If you have houseplants, you may need a humidifier to keep them healthy during the winter. Dry air can cause leaves to brown and drop, making plants more susceptible to pests and diseases. A humidifier adds moisture, which will help your plants stay healthy and thrive. Heaters can dry out the air, making it difficult for plants to thrive. Position your plants away from heat sources like vents or fireplaces if possible. Alternatively, you can use a humidifier to help add moisture back into the air.
Bring Plants Inside Before the Temperature Drops
Most houseplants are tropical or sub-tropical, so they’re not used to cold weather. Bringing your plants inside is a good idea when the temperature outside starts dropping. This will protect them from the cold and help them to stay healthy. You may need extra precautions if plants are particularly sensitive to the cold. For example, you might want to keep them in a warm room or a grow tent with a heat lamp.
Watch Out for Pests
Pests can be a big problem for houseplants, especially in the winter. Look for chewed leaves, webbing, or eggs. If you see any pests, remove them by hand or with a pesticide. Keep your plants healthy by giving them the proper care and nutrients. Healthy plants are less likely to be damaged by pests. Be sure to clean up any fallen leaves or debris from around your plants. Pests can hide in the potting mix or the leaves and stems of the plant, and they can quickly destroy a plant if left unchecked.
Some common pests include aphids, whiteflies, spider mites, and mealybugs. To prevent pests from becoming a problem, inspection is key. Look closely at your plants every week, especially under the leaves where pests like to hide. You can use insecticidal soap to help keep pests away. It’s also important to quarantine new plants before adding them to your collection. This will help ensure that any pests hiding on the new plant don’t have a chance to spread to your other plants.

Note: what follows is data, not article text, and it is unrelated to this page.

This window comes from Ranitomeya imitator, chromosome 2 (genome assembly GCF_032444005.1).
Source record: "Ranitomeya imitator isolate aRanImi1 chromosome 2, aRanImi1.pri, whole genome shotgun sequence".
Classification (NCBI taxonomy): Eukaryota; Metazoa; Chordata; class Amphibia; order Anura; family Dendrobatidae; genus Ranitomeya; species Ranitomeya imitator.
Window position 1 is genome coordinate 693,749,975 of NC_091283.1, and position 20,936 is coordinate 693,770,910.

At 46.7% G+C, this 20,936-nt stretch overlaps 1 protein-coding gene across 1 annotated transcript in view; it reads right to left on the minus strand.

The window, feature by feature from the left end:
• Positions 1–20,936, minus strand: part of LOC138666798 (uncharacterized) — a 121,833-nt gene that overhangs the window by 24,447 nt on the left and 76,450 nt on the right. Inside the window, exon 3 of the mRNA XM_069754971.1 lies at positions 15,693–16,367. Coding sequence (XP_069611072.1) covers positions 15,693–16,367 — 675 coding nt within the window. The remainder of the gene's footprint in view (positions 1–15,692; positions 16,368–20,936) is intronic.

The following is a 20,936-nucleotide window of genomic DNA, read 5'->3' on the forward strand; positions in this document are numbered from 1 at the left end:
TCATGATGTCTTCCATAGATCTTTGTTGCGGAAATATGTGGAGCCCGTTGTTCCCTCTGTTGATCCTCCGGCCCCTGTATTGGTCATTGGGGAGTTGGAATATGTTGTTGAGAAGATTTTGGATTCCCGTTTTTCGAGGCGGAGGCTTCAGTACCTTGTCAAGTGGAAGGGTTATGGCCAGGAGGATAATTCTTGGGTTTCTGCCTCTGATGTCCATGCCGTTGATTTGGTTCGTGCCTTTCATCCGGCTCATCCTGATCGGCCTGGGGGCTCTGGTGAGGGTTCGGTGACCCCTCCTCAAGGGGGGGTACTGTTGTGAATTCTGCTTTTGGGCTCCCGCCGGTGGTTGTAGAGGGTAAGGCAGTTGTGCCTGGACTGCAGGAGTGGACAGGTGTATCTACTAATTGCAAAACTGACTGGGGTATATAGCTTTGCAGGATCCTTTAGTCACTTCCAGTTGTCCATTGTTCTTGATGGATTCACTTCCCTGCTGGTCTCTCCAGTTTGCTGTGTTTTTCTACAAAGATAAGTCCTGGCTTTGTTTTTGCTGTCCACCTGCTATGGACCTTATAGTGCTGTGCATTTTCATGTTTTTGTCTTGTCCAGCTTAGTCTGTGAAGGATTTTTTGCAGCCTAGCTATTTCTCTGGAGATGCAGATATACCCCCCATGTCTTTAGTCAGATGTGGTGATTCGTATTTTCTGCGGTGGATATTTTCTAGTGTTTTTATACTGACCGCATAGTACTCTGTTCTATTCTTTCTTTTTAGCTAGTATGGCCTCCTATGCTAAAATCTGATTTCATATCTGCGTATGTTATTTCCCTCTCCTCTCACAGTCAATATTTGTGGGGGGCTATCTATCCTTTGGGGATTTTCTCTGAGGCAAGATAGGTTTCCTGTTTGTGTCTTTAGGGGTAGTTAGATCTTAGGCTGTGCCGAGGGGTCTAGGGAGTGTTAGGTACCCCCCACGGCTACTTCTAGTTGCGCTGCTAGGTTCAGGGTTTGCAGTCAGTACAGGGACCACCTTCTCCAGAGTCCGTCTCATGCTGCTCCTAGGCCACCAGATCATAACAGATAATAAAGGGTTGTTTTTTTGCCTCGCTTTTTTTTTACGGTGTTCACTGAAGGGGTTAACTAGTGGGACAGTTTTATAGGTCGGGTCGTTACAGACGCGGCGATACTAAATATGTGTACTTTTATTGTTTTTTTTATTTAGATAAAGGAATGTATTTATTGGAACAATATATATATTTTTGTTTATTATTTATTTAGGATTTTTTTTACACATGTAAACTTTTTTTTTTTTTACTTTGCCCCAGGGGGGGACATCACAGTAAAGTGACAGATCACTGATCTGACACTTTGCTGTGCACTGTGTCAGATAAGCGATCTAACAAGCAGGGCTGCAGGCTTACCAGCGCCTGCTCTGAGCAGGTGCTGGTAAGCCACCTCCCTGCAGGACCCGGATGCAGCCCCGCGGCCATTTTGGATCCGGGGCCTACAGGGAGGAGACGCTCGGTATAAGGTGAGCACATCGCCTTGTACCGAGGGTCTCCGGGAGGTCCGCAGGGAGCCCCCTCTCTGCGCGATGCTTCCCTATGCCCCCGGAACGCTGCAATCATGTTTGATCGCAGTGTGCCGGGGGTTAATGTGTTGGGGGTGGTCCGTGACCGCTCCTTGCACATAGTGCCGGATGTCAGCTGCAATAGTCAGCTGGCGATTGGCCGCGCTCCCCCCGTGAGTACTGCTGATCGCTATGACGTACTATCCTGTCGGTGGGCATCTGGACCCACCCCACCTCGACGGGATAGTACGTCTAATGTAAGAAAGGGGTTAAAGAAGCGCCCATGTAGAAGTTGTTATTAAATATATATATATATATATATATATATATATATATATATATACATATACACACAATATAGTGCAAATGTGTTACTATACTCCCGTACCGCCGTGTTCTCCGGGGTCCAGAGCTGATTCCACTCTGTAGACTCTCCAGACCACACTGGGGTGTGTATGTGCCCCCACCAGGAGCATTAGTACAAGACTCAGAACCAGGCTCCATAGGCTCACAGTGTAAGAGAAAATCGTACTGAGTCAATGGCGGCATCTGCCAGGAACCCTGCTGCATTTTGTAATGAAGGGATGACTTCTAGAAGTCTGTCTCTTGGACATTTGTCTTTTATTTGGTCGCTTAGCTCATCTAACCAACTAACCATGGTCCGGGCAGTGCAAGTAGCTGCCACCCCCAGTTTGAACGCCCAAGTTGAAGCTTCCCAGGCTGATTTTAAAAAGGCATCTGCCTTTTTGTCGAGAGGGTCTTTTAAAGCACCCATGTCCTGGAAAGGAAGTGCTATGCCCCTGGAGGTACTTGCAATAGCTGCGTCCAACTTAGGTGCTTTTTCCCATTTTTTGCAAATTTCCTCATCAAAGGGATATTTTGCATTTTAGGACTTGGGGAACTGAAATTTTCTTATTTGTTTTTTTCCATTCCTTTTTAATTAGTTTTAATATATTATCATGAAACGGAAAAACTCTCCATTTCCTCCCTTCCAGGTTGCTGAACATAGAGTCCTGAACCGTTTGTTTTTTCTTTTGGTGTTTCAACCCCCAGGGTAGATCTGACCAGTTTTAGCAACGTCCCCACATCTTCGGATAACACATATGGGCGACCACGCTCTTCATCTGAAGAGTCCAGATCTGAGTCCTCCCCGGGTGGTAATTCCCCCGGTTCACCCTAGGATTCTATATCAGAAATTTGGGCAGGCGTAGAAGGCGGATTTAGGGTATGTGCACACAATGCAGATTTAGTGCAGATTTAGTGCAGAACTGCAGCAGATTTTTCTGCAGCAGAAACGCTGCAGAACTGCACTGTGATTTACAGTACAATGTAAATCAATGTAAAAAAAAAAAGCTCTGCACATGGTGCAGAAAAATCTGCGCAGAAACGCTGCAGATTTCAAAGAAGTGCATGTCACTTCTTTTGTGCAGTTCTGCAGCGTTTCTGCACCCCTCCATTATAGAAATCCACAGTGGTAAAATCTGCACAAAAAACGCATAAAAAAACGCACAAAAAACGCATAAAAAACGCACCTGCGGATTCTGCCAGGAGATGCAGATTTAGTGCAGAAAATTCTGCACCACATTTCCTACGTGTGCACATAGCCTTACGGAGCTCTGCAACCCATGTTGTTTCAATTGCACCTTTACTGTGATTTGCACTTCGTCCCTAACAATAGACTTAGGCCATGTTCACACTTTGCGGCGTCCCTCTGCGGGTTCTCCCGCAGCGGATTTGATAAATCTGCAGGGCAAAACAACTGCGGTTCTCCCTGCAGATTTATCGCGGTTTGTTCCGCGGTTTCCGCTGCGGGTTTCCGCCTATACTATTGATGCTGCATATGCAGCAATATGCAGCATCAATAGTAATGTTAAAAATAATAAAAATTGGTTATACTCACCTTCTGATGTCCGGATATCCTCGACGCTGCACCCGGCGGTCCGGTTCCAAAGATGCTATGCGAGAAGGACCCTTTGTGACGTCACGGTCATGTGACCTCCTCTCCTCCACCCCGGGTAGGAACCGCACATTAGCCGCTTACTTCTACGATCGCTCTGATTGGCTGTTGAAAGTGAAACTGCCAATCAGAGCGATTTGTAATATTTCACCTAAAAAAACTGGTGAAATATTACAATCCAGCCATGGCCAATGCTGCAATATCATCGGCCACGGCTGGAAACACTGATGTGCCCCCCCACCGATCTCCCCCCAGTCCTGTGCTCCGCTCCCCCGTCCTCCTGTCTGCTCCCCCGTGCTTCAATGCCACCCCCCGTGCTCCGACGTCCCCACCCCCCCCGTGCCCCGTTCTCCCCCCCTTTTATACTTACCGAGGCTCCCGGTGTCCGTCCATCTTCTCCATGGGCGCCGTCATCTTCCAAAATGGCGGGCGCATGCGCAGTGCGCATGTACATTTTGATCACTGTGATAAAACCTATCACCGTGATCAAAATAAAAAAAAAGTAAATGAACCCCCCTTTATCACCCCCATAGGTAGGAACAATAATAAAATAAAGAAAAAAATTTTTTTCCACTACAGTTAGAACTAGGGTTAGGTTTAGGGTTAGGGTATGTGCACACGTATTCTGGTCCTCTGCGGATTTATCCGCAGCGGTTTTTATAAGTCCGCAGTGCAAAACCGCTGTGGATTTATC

Avoid Too Much Heat
Avoiding too much heat when caring for houseplants in the winter is important. Overheating can cause leaves to turn yellow, drop off, and encourage pests and diseases. The ideal temperature for most houseplants is between 15 to 20°C. If you can’t provide this level of heat, try grouping plants so they can create their microclimate, or place them near a south-facing window. You may also need to increase humidity around your plants if the air is dry.
For Short Days, Consider a Grow Light
For short days, consider a grow light. Many houseplants, with long and bright days, originate from the tropics and subtropics. When these plants are brought indoors during winter, they often experience a period of adjustment known as plant stress. One way to help your houseplants adjust to their new environment is to provide them with a grow light.
Grow lights are available in various shapes, sizes, and colors, so you can choose one that will fit your needs. Choose a grow light that emits full-spectrum light, providing your plants with the widest benefits. Place your grow light about 12 inches away from your plants and leave it on for 8 to 12 hours daily. With proper care, your plants should thrive all winter long.
Remember a few key things when caring for your houseplants during the winter. Move them closer to a window or add a light source. Water your plants regularly, but be careful not to overdo it; overwatering can be as harmful as underwatering. Don’t forget to fertilize plants that need extra nutrients to get through the colder months. And finally, watch out for pests and diseases. These are more common in wintertime. These simple tips can help your plants survive and even thrive in winter.